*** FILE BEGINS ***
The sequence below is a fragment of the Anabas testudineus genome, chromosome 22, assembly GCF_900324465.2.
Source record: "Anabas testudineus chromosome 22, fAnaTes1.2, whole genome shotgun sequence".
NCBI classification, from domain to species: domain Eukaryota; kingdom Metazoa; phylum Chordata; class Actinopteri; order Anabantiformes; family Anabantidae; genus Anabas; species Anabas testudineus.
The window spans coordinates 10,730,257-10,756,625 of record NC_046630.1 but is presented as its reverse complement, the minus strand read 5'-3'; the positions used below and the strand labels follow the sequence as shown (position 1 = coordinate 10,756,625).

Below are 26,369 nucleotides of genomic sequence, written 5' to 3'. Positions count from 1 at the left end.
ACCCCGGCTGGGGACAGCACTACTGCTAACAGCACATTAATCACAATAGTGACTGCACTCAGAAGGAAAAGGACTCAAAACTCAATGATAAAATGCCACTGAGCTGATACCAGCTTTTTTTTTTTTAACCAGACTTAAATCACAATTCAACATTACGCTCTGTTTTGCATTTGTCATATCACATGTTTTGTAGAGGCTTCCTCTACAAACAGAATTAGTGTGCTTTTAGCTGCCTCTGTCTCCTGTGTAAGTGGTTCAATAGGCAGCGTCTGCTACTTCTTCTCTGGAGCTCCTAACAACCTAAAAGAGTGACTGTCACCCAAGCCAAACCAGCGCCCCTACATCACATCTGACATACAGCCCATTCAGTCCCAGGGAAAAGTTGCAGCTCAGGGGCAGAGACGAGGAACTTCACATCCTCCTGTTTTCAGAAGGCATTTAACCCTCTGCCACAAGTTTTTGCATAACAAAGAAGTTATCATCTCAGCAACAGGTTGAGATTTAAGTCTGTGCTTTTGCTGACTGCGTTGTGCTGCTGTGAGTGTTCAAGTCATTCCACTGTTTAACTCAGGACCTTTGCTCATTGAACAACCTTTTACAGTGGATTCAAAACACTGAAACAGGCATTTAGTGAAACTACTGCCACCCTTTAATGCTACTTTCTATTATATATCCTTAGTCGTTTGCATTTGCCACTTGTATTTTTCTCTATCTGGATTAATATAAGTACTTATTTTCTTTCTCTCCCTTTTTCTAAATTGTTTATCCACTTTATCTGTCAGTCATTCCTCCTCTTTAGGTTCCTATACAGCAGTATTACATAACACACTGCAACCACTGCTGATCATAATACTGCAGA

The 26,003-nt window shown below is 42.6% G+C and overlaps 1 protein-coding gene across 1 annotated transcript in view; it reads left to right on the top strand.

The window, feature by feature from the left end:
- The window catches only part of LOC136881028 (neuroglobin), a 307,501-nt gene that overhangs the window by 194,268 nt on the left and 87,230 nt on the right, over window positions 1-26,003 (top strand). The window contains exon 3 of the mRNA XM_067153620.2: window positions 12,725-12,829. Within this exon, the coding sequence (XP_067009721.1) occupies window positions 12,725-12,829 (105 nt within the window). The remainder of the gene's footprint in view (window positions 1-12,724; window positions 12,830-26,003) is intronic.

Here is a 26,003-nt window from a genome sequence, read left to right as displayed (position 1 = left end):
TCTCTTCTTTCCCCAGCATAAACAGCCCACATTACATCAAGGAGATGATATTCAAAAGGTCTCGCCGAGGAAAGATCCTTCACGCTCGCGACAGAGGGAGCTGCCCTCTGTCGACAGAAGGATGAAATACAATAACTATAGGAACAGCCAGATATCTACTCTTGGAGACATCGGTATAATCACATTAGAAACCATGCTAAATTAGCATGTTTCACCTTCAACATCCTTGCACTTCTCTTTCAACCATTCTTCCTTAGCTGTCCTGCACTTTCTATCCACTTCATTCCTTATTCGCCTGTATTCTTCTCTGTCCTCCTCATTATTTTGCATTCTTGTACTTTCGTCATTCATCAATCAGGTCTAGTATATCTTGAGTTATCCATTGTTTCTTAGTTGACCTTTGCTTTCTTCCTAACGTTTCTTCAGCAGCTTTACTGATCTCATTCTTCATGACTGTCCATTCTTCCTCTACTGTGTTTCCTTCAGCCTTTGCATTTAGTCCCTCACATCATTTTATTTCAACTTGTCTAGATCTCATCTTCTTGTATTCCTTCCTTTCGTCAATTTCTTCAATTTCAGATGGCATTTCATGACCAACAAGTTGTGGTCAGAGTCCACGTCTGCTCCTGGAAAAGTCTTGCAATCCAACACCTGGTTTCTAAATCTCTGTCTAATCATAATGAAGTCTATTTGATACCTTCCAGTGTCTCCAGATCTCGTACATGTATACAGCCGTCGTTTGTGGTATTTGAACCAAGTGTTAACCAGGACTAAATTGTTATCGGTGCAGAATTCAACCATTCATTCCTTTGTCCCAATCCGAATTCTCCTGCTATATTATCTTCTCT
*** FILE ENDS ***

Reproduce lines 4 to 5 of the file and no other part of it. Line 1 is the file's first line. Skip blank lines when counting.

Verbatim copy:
The window spans coordinates 10,730,257-10,756,625 of record NC_046630.1 but is presented as its reverse complement, the minus strand read 5'-3'; the positions used below and the strand labels follow the sequence as shown (position 1 = coordinate 10,756,625).

Below are 26,369 nucleotides of genomic sequence, written 5' to 3'. Positions count from 1 at the left end.